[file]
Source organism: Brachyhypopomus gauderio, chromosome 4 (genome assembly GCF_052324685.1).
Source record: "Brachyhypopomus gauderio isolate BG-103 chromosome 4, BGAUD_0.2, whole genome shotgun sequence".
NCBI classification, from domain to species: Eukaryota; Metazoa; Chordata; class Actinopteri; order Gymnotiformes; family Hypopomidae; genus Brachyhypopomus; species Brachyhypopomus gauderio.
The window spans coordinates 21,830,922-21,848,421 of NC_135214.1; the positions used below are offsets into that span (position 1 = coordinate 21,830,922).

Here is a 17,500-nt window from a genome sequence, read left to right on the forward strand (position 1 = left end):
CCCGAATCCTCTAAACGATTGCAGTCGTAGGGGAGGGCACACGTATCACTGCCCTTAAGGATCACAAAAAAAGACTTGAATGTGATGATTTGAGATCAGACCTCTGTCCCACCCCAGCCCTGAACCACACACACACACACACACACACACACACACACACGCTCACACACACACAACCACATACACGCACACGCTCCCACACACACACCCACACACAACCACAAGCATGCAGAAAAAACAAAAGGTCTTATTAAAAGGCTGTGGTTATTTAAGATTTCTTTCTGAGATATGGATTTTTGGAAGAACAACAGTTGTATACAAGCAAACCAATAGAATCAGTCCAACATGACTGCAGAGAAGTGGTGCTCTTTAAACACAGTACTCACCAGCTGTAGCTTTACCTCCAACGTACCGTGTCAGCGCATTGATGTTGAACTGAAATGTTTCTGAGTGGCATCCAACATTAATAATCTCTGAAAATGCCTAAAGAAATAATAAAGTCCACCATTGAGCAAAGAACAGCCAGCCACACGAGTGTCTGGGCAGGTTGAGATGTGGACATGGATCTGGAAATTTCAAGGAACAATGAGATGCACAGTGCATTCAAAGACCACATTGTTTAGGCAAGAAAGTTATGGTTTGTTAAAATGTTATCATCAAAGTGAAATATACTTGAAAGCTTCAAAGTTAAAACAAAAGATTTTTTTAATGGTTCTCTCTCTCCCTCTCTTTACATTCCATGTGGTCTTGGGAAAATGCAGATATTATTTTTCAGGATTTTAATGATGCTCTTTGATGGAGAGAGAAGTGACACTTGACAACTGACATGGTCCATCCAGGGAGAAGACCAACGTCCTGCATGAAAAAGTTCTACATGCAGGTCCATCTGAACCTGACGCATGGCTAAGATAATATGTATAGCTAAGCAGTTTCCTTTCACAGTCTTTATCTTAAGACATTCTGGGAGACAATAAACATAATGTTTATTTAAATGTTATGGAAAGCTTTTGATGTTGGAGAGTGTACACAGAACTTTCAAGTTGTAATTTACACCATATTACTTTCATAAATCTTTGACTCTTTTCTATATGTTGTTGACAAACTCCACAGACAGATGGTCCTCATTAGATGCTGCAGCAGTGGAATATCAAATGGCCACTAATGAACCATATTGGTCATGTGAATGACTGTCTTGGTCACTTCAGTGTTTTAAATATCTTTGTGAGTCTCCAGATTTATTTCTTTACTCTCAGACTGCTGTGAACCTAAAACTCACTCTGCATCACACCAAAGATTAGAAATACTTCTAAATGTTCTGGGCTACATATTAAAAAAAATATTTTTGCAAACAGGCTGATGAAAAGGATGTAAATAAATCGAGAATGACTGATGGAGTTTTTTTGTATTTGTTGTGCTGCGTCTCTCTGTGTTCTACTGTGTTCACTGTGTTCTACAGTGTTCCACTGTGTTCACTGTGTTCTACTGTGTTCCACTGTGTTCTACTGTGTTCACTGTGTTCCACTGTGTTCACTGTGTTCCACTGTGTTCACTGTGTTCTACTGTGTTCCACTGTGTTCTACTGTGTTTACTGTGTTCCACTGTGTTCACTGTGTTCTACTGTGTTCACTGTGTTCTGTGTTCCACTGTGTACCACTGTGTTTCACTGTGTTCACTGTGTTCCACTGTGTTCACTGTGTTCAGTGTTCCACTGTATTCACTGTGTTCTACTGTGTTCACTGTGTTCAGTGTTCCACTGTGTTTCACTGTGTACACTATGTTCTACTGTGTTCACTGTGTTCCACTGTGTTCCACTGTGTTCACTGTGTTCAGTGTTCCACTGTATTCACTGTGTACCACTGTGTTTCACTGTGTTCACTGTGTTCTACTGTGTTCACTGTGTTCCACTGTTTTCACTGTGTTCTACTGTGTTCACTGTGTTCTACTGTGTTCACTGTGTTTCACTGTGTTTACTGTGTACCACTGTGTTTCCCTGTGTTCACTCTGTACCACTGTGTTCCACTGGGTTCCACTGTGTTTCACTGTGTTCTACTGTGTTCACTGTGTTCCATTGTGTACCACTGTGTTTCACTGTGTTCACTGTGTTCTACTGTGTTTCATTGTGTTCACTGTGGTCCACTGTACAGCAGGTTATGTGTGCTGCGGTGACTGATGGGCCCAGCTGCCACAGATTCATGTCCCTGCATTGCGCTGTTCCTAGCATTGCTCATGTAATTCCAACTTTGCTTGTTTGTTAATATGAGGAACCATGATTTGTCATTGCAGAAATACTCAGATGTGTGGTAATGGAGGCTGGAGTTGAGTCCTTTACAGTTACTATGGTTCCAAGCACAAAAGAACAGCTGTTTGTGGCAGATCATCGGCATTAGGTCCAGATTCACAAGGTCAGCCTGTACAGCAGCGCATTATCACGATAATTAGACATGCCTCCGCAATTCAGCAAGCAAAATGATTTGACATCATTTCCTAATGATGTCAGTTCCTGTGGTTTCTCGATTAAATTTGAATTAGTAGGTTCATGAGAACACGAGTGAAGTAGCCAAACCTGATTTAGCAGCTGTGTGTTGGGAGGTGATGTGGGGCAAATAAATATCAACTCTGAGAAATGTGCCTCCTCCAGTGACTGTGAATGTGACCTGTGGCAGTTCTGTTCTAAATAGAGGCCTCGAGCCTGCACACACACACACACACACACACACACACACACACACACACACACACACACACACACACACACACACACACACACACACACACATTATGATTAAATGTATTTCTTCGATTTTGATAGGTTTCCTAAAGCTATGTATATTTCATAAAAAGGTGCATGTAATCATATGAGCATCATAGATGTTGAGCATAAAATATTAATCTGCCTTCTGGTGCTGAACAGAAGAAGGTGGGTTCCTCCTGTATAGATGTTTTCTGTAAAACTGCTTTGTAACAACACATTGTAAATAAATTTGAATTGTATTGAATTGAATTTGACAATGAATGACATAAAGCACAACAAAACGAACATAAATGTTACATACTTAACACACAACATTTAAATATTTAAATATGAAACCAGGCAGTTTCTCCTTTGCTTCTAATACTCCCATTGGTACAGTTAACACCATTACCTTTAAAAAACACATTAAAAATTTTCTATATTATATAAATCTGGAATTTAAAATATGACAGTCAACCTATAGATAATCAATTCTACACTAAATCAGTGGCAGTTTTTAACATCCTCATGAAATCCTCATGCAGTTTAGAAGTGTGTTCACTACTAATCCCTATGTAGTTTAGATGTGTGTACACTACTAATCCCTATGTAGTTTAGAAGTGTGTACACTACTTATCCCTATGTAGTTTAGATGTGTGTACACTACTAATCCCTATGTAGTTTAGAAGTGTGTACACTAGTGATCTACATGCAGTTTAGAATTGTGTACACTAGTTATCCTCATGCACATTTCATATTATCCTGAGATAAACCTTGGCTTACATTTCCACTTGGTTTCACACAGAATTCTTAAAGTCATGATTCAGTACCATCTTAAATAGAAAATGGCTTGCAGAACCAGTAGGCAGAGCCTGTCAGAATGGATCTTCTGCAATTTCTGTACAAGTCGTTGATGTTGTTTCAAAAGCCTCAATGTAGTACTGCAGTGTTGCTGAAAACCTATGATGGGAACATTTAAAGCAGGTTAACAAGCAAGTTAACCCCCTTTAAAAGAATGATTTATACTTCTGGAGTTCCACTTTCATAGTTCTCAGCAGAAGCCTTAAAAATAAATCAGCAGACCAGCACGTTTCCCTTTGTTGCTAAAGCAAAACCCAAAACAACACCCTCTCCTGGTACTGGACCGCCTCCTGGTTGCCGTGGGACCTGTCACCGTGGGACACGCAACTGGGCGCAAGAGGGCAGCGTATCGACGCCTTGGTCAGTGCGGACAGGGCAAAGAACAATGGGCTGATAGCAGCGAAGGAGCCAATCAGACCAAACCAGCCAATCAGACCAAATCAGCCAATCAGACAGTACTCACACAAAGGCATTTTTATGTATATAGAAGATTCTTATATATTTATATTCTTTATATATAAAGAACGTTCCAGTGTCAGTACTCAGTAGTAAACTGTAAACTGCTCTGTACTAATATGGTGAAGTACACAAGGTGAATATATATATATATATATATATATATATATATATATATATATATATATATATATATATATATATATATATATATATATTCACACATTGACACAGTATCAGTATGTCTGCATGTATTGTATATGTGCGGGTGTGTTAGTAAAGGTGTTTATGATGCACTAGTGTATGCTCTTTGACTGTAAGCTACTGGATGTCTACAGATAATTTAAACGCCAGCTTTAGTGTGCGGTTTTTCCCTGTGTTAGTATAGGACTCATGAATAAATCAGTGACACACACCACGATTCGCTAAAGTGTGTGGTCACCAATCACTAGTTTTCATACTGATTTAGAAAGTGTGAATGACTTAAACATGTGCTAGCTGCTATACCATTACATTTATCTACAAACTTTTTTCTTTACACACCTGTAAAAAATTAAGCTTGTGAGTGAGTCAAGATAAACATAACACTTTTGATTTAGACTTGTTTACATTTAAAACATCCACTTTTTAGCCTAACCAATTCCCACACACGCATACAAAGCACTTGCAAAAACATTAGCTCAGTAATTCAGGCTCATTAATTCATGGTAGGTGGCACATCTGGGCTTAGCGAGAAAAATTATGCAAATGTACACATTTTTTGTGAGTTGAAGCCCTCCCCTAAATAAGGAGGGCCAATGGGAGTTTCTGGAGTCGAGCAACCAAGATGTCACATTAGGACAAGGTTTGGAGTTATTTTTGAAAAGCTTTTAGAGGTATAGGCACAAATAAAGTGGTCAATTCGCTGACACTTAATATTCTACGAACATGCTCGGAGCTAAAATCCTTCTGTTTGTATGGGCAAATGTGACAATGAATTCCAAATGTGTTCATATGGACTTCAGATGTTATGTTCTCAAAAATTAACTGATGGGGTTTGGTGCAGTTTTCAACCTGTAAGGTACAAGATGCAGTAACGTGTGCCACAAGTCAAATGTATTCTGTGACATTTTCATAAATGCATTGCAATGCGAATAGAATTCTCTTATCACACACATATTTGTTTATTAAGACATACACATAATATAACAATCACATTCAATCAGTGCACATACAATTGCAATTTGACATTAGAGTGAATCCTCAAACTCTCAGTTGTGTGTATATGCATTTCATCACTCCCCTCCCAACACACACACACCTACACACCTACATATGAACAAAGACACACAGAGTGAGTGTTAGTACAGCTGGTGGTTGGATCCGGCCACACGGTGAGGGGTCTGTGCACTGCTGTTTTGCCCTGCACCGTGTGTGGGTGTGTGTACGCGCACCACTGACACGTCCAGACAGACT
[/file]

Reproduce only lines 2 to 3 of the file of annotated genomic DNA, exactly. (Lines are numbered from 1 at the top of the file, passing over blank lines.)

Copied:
Source record: "Brachyhypopomus gauderio isolate BG-103 chromosome 4, BGAUD_0.2, whole genome shotgun sequence".
NCBI classification, from domain to species: Eukaryota; Metazoa; Chordata; class Actinopteri; order Gymnotiformes; family Hypopomidae; genus Brachyhypopomus; species Brachyhypopomus gauderio.